Tired but happy we retired to our chamber, pleased that we had found a place with much more to offer than we had previously thought.
Part Two: Discovery ... coming soon
Monday, 30 June 2014
Children In Pubs
A Guide For Parents, And Other Users
This has been a while in the writing, in fact you could say that it's taken me just over eleven years as that's how long ago we found out that we were having our first child. However the ideas first began to take form when I read this post regarding dogs in pubs by Leigh Linley in September last year, and there are some similarities as you will see, and brought into focus more recently by this post by the Innspectre where he offers a poll at the conclusion asking whether people would like to ban children from their local given the option.
As a parent, and I feel it necessary to make this disclosure now if you hadn't already surmised it from the paragraph above, I feel that it is important that children are allowed into pubs for reasons I will go into further as I progress. I am not however advocating that pubs are places that children should spending a large proportion of their time in, far from it. The pub plays a part in community life, but the key word here is part unless you are a publican, then obviously it is your livelihood, and should be regarded as an aspect of that.
I also don't wish to come over as pompous or pretentious, I am merely drawing on my experiences and in the hope that it helps. I'm not the ideal parent by any stretch of the imagination, nor do I pretend to be, but I am merely passing on things that I have learnt, sometimes through trial and error but mostly through using common sense. Nor is it an instruction manual. This is a far cry from my usual posts, in fact it's about as far removed as you could get, and may not be relevant to those who usually read my blog, but maybe one day it will be.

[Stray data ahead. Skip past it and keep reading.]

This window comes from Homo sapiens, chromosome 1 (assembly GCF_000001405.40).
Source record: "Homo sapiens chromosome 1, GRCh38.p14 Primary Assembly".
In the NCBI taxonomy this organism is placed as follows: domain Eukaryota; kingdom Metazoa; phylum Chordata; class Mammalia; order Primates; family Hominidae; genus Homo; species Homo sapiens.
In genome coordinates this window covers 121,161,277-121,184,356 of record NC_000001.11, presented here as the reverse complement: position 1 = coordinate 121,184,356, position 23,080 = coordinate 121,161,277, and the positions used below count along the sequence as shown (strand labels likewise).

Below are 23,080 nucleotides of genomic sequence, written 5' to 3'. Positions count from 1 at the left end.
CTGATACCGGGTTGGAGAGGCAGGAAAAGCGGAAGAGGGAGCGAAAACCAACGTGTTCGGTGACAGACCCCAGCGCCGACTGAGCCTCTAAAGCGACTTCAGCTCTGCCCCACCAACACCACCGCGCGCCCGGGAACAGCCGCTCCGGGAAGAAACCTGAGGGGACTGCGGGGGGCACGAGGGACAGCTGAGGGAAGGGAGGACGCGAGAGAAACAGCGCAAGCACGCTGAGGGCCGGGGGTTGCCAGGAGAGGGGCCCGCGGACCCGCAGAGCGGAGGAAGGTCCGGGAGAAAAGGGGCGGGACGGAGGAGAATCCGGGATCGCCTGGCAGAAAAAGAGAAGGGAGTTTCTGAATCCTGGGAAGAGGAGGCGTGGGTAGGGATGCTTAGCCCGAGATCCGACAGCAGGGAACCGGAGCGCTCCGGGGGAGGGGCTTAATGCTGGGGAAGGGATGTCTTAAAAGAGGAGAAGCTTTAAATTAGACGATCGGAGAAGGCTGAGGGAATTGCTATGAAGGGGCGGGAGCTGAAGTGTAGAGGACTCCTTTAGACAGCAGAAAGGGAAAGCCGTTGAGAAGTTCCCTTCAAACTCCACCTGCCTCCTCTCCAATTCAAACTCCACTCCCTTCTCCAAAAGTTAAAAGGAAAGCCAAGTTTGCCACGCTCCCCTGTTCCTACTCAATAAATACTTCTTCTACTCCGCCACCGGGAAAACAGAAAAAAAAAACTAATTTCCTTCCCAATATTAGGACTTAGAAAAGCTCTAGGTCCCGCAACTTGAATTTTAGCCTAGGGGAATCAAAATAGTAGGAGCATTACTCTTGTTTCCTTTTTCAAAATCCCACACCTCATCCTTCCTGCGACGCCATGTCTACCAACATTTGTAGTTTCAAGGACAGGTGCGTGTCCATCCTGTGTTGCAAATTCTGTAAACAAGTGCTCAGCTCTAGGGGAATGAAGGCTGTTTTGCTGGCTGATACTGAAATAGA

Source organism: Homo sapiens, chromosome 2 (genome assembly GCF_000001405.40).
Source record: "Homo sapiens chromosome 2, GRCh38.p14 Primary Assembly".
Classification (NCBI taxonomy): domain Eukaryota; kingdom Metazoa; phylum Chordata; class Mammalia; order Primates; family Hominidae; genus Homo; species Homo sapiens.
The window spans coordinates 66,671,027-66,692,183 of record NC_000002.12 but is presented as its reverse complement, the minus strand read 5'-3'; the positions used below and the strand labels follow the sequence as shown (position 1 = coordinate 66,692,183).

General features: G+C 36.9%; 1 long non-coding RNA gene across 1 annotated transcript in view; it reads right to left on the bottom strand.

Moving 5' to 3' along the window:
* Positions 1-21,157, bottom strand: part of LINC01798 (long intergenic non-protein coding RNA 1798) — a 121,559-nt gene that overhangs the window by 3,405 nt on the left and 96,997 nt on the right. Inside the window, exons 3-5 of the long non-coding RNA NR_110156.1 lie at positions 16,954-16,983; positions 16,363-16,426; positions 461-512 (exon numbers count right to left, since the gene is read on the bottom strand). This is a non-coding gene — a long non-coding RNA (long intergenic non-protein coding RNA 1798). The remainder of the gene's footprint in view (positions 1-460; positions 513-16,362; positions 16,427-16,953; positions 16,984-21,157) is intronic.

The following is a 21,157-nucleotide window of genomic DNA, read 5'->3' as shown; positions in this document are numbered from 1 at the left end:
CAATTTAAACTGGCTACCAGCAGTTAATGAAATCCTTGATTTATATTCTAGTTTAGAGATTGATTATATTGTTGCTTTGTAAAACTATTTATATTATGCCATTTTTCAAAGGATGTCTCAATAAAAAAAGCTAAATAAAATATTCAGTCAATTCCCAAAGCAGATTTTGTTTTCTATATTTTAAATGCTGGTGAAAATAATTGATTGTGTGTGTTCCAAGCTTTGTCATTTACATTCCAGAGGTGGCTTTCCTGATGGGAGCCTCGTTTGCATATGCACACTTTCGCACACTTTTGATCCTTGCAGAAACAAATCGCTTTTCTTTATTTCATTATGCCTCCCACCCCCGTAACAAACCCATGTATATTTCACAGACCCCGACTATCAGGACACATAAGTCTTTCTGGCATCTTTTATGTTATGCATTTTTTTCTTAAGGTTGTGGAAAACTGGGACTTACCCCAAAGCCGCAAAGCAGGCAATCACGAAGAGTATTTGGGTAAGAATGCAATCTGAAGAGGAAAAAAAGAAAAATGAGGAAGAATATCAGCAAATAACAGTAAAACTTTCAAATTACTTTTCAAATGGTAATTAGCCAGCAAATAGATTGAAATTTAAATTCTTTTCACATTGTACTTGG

When Sarah, my wife, and I decided to have children we didn't do so because of the expectations of others or because we thought it might be a good idea, but rather because we felt we were ready and that we wanted to start a family. This was a conscious choice on our part, nobody made us do it, and by doing so we realised that our lives would change. We could not carry on as we had always done. We knew this and we adjusted our lifestyle accordingly.
Our daughter was born in January 2006, a full 18 months before the smoking ban in public places came into force in July 2007. Some pubs and restaurants had already anticipated this and set aside, sometimes as just a token gesture, smoke free areas or banned it voluntarily altogether. Being regular pub users prior to my wife's pregnancy we found that we scaled down our visits quite a bit, but not altogether an this was as much out of prudence, babies cost money, as out of the application of common sense. When we did go we went earlier in the evening when there were less people about, so less chance of smoke, and more chance of getting a seat. Our local pub had a separate area of the restaurant that was smoke free, so we found that we ate in there more often with beer accompanying the meal (for myself that is) rather than the purpose of the visit. In this way we still saw the same faces at the pub but, and this is just as important, they saw us. They would ask about the pregnancy, when the baby was due, what were we having (which we didn't know), all the usual questions that would be asked in any other social situation, which is exactly what this was.
As the pregnancy was shared with them, it was really no surprise when we arrived one day with a baby in a car seat. We still ate in the restaurant on occasion, and people came to look at the baby and at the same time respected our privacy and we theirs. If we were out for the day and we came to a pub that we chose to have lunch in we didn't just take the baby in, barging through the doors, pushchair, bottles, wipes, nappies, change of clothes and all, but I, and invariably it was me, would go in and have a quick look around, a quick pre-visit reconnaissance mission. Going up to the bar and asking if children are allowed in, and then stating the age of your child or children is always advisable. Firstly you can get a good idea of the clientele. Are there children in there already? Are they eating? What was the atmosphere like, because if people look openly hostile to you going in on your own then do you really want to bring your child in there? Secondly you could get the lay of the land. Is there music, and if so how loud? Was there adequate spacing between the tables to accommodate a pushchair or, given the all-clear, would it have to be folded outside prior to entering the premises, and was there somewhere out of the way that it could be stored? Ideally you would have had a look at the menu and whether you wanted to drink the beer there prior to doing all of this as suddenly deciding you don't want to eat there when you're settled means negotiating baby and pram back past those you may have inconvenienced getting there in the first place. This isn't going to win you any friends and should you wish to go back there again soon you might find that they are not so benevolent.